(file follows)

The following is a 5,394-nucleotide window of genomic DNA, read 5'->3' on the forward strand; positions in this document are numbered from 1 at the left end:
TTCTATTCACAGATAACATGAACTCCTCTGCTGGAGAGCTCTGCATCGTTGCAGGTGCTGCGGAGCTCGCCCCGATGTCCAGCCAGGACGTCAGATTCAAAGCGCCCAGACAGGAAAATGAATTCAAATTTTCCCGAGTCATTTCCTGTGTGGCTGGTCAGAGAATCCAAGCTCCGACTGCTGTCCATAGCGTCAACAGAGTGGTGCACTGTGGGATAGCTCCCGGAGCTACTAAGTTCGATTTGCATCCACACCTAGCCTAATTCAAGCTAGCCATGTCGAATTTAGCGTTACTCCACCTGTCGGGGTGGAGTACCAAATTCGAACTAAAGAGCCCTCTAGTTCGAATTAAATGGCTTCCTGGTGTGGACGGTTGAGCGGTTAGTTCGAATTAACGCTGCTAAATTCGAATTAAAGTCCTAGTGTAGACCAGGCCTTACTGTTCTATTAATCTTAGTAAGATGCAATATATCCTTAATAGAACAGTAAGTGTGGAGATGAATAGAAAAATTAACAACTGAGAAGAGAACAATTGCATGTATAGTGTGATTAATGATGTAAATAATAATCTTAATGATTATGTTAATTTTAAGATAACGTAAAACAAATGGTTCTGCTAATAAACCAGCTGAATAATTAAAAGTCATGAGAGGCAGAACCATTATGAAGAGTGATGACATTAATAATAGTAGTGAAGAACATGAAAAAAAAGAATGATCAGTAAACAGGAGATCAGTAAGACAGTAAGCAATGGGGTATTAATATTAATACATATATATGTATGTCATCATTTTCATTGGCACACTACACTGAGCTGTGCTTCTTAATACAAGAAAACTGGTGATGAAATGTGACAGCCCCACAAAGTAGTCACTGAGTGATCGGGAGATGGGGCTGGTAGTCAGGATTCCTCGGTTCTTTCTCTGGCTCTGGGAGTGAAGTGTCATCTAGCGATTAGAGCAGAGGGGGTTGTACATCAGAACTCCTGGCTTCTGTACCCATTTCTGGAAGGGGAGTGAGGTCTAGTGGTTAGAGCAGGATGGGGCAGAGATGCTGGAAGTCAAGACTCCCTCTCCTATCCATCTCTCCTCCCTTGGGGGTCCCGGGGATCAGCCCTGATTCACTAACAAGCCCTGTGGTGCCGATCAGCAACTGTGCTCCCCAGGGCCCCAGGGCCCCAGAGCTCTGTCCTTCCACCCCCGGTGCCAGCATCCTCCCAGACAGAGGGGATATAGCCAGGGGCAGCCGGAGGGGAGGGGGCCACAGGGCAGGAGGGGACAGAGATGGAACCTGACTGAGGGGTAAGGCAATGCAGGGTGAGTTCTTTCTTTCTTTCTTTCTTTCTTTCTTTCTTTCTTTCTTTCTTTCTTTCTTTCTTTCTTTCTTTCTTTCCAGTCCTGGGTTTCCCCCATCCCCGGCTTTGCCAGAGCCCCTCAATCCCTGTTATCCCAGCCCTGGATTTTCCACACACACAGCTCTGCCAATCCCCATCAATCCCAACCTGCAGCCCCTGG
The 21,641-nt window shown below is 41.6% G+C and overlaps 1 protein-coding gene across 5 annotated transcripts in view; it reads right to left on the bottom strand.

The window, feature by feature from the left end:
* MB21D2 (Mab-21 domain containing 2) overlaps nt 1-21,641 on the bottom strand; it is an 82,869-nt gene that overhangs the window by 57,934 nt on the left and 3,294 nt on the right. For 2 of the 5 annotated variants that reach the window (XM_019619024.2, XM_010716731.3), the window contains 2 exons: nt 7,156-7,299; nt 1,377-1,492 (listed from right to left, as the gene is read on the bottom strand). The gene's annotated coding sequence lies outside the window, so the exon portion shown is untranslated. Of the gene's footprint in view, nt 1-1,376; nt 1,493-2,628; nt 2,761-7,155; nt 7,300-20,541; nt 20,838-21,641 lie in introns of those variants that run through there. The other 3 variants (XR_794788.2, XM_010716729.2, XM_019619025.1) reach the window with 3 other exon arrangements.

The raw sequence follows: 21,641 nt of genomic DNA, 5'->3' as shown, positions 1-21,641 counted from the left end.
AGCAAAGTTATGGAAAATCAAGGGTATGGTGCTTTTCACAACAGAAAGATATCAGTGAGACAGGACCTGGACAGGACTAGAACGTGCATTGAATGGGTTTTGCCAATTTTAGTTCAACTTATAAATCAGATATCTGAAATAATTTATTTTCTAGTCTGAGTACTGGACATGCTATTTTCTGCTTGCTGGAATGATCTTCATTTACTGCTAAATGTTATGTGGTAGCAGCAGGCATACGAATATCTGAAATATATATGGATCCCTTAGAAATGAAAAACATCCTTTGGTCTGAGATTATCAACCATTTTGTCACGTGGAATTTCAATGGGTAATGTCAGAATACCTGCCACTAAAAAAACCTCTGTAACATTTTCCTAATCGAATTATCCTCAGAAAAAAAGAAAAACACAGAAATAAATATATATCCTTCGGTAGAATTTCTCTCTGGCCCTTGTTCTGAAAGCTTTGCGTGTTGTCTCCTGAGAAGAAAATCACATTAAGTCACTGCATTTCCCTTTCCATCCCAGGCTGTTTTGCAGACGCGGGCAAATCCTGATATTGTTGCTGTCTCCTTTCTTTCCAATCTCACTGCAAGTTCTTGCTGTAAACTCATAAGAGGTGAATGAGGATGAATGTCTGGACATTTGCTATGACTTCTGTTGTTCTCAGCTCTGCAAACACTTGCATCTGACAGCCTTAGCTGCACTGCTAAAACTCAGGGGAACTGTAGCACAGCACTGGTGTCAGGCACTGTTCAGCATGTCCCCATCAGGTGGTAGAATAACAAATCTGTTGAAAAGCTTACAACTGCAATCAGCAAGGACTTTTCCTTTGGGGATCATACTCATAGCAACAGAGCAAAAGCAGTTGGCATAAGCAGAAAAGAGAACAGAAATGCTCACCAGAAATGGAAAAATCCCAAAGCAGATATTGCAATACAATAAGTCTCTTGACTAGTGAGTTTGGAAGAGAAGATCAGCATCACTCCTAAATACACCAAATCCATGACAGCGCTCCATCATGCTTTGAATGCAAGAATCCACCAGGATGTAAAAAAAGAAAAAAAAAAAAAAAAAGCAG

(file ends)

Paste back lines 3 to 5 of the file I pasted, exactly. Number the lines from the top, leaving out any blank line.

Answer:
The 21,641-nt window shown below is 41.6% G+C and overlaps 1 protein-coding gene across 5 annotated transcripts in view; it reads right to left on the bottom strand.

The window, feature by feature from the left end:
* MB21D2 (Mab-21 domain containing 2) overlaps nt 1-21,641 on the bottom strand; it is an 82,869-nt gene that overhangs the window by 57,934 nt on the left and 3,294 nt on the right. For 2 of the 5 annotated variants that reach the window (XM_019619024.2, XM_010716731.3), the window contains 2 exons: nt 7,156-7,299; nt 1,377-1,492 (listed from right to left, as the gene is read on the bottom strand). The gene's annotated coding sequence lies outside the window, so the exon portion shown is untranslated. Of the gene's footprint in view, nt 1-1,376; nt 1,493-2,628; nt 2,761-7,155; nt 7,300-20,541; nt 20,838-21,641 lie in introns of those variants that run through there. The other 3 variants (XR_794788.2, XM_010716729.2, XM_019619025.1) reach the window with 3 other exon arrangements.